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Women in combat

03/12/03 12:00AM By Bill Seamans
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(Host) As the U.S. mobilizes for war with Iraq, commentator Bill Seamans says that more women than ever are preparing to take part in ground combat operations.

(Seamans) While we wait for Commander in Chief Bush to give the order to fire, there is a story involving thousands of our service persons that has somehow eluded the media attention it truly deserves: that is, how greatly the Army has expanded the role of women in ground combat operations since the Gulf War.

It did, however, catch the attention of the highly regarded commentary magazine, the Washington Monthly, which says if we invade Iraq thousands of female U.S. soldiers will be on the frontlines in the midst of battle, far more than at any time in American history. What follows is a question not yet asked of President Bush by our quiescent White House press corps: how will he respond if significant numbers of our military women are killed in Iraq?

Meanwhile, the Army has answered increasing pressure from women officers, especially West Point graduates, who claim they need combat experience to advance their careers - the same problem the men face. The Washington Monthly notes that since the Gulf War, the very sensitive political question of the assignment of so many more women to combat units is "an experiment that has been conducted largely below the threshold of public awareness."

No, they won't be down in the foxholes with the infantry grunts, but they'll be close. And as a World War Two infantry survivor, I must say I'm truly impressed by the responsibilities and the extreme risks our Army women are now assuming. For example, they are serving as chemical officers who will lead the way through contaminated areas, engineer officers who will help bridge the Euphrates river, helicopter pilots who will carry infantrymen in and out of combat areas. They also are serving as military police, signal specialists, and in their ever-heroic role as medics in the field hospitals. And they'll drive the truck convoys supplying the troops. And they'll fix the trucks if they break down.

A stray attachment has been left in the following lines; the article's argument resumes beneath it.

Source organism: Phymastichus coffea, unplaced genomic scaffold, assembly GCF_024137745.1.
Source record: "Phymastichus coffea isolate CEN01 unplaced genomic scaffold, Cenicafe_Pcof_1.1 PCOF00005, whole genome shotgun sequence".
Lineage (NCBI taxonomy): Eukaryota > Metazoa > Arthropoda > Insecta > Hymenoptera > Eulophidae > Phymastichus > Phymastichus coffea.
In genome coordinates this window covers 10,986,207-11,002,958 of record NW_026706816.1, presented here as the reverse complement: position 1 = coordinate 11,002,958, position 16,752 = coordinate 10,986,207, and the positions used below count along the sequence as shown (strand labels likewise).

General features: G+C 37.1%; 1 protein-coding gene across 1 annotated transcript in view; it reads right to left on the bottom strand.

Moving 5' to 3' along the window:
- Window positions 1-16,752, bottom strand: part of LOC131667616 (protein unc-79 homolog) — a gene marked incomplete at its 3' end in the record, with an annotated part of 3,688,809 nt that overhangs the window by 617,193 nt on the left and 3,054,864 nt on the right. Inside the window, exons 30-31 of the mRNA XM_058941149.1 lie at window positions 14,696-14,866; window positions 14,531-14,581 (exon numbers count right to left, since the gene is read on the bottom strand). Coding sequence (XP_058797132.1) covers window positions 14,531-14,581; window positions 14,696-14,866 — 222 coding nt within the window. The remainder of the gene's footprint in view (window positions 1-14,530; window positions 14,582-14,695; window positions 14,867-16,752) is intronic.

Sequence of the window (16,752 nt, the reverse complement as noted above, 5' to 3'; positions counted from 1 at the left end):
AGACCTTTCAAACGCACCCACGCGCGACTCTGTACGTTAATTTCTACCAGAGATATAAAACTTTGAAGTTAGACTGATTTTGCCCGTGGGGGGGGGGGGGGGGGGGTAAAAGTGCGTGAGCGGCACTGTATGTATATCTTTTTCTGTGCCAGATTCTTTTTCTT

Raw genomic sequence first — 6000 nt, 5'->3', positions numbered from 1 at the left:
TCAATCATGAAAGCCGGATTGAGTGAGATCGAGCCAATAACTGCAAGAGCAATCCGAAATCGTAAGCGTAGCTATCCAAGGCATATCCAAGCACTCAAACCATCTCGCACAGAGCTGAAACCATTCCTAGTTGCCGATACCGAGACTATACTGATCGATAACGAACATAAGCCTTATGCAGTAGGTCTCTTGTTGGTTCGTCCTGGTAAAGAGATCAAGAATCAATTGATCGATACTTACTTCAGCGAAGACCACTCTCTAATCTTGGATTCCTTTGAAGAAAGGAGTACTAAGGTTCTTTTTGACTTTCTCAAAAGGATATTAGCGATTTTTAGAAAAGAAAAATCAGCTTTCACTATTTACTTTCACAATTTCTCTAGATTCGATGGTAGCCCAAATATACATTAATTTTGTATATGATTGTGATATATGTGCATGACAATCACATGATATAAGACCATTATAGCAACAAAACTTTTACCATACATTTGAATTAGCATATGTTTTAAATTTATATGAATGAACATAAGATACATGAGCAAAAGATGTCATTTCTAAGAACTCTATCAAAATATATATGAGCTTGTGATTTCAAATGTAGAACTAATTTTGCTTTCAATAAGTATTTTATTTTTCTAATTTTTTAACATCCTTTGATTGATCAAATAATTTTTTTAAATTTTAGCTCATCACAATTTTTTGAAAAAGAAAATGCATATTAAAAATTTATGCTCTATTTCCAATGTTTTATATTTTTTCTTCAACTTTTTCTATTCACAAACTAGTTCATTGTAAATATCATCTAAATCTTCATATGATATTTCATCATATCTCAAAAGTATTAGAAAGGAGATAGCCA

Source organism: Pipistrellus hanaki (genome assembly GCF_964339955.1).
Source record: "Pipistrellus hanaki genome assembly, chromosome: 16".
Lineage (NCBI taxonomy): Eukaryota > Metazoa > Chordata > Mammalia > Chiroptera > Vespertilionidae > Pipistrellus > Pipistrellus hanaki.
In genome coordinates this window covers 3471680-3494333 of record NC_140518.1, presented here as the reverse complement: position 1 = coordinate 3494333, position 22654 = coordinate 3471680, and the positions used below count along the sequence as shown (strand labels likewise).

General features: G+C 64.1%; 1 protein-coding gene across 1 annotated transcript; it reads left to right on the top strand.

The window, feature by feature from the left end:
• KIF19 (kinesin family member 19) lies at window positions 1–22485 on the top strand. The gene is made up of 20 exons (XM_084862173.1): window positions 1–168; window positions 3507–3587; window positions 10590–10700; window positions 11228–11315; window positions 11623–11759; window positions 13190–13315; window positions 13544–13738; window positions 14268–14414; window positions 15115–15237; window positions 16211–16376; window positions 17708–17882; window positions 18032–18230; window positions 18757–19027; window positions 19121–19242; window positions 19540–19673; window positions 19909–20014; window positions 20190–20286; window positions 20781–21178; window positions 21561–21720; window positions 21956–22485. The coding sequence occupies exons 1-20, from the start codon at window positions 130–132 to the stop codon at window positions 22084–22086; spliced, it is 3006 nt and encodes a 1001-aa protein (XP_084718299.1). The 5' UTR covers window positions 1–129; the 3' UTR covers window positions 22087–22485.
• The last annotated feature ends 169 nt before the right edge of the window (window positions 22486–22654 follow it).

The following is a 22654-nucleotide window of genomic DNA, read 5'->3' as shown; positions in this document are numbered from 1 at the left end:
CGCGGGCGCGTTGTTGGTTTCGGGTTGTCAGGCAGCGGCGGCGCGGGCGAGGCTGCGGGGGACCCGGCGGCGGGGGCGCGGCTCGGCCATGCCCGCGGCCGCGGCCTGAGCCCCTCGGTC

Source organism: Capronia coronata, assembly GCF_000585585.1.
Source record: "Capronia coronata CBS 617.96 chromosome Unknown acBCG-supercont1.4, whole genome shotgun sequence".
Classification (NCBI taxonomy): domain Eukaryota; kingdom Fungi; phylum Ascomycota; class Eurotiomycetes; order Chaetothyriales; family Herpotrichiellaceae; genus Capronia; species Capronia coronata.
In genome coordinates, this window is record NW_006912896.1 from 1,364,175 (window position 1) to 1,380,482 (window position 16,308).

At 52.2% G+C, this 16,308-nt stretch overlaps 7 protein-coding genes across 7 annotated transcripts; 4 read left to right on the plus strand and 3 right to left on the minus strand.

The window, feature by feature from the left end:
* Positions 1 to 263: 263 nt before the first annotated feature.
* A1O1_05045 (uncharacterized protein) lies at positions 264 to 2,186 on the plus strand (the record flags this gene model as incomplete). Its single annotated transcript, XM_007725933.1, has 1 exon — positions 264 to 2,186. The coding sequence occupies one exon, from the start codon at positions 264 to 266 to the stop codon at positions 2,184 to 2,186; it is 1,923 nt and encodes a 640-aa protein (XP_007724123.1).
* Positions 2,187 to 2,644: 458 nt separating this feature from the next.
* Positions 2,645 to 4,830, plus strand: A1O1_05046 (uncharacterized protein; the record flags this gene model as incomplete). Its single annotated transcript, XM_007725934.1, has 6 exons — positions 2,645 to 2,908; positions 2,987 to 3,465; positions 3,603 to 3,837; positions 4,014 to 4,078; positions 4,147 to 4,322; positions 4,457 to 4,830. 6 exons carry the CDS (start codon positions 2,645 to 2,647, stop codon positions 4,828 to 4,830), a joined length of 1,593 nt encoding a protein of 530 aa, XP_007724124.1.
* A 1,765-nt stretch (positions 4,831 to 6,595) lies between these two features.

Women are now in infantry, armor, and artillery units at the brigade headquarters level and higher. Jobs, it's said, that would have been unthinkable for them a decade ago. In this age of rapid maneuver, long-range artillery and missile warfare there really is no safe area anymore, and that's where our women will be.

But again, we ask ourselves the question we would ask President Bush, how will we respond if significant numbers of our women are killed in Iraq? One answer comes from Elaine Donnelly, who chairs the Center for Military Readiness, a conservative group that opposes women in combat. She says, "We would have to desensitize the entire nation to violence against women. Endorsement of women in combat means an endorsement of violence against women at the hands of the enemy!"

This is Bill Seamans.

Award-winning journalist Bill Seamans is a former correspondent and bureau chief for ABC News in the Middle East.
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